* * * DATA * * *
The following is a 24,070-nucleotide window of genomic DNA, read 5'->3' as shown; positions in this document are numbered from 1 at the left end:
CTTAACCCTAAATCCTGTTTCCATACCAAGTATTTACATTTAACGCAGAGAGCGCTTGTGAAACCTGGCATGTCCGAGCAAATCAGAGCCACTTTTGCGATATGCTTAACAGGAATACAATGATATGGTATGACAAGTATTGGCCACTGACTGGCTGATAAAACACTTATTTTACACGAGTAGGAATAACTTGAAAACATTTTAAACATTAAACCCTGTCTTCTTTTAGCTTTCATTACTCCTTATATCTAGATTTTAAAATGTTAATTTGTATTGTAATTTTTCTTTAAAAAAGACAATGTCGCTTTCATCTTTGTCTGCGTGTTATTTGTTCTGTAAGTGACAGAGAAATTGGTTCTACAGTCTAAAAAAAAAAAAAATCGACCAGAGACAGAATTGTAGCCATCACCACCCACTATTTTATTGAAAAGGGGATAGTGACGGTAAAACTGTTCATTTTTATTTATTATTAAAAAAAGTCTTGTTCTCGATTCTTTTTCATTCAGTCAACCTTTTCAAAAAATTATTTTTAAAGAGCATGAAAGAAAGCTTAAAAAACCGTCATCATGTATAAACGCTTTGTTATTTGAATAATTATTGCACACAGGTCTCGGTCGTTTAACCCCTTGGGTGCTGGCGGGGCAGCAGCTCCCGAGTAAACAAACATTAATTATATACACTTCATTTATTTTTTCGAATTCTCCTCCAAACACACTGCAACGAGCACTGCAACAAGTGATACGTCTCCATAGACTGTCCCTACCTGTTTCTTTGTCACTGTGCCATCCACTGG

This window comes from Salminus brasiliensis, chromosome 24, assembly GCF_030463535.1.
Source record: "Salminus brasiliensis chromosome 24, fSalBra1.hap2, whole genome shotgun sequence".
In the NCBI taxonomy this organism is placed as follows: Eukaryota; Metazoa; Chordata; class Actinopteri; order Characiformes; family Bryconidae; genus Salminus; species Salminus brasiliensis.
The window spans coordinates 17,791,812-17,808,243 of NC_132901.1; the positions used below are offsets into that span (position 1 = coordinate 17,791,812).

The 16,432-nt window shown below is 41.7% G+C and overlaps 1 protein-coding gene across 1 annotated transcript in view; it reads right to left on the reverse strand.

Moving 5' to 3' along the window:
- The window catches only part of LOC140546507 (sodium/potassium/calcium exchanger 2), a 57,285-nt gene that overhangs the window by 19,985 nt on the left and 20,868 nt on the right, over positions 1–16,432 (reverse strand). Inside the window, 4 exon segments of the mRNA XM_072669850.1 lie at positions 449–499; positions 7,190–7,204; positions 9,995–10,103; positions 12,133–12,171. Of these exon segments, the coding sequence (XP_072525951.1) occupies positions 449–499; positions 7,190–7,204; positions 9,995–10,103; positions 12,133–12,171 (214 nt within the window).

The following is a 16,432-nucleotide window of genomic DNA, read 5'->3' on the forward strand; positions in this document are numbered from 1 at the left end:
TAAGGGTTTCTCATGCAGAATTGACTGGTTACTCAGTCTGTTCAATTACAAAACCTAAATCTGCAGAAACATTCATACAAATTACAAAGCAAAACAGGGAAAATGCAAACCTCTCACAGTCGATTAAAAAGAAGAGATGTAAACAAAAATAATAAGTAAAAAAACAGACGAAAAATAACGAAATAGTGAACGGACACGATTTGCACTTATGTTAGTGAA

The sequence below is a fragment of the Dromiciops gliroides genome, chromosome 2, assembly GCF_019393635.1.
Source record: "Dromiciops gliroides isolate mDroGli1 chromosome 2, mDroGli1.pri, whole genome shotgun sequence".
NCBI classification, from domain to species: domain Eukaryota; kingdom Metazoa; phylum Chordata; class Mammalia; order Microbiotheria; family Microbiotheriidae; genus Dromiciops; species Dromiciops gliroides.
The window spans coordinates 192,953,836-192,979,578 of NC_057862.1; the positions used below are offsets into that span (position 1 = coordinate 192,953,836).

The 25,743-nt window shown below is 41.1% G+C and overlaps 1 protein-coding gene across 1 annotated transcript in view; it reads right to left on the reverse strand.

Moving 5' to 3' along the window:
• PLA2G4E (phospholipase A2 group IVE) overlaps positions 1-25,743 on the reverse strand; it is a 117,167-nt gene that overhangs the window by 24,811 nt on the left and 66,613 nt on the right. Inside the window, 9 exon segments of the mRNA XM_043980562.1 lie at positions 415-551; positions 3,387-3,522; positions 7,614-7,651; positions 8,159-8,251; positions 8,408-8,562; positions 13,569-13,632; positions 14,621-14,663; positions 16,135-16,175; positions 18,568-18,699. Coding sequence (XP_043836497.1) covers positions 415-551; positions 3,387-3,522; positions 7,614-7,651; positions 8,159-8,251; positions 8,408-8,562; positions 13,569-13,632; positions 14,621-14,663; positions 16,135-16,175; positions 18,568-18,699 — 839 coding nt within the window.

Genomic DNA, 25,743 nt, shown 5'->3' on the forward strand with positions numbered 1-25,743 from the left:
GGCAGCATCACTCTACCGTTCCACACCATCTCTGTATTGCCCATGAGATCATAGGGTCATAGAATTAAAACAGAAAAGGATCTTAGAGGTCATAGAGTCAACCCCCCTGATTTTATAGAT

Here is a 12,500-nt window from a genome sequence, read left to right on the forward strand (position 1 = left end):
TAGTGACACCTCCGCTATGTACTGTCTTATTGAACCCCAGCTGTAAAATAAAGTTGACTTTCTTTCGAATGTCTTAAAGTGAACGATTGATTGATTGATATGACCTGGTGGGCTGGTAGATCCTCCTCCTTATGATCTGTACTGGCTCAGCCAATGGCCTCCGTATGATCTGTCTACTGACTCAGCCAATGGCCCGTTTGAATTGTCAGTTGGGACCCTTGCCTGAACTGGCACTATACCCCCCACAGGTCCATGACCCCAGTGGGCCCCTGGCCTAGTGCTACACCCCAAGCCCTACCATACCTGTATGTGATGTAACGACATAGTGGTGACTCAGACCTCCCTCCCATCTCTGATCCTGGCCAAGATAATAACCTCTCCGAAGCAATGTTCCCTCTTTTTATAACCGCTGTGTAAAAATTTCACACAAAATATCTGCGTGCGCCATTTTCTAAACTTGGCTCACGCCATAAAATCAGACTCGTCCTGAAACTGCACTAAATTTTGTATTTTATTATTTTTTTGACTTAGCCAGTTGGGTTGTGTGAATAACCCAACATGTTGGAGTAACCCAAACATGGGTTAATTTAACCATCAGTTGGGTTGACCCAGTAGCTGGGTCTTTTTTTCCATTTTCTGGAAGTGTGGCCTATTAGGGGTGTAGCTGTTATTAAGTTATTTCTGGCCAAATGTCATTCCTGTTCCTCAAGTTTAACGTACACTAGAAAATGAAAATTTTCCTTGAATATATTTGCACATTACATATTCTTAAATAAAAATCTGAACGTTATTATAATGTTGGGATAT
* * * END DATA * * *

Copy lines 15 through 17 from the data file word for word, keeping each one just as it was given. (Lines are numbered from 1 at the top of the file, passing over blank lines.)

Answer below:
The window spans coordinates 192,953,836-192,979,578 of NC_057862.1; the positions used below are offsets into that span (position 1 = coordinate 192,953,836).

The 25,743-nt window shown below is 41.1% G+C and overlaps 1 protein-coding gene across 1 annotated transcript in view; it reads right to left on the reverse strand.

Moving 5' to 3' along the window: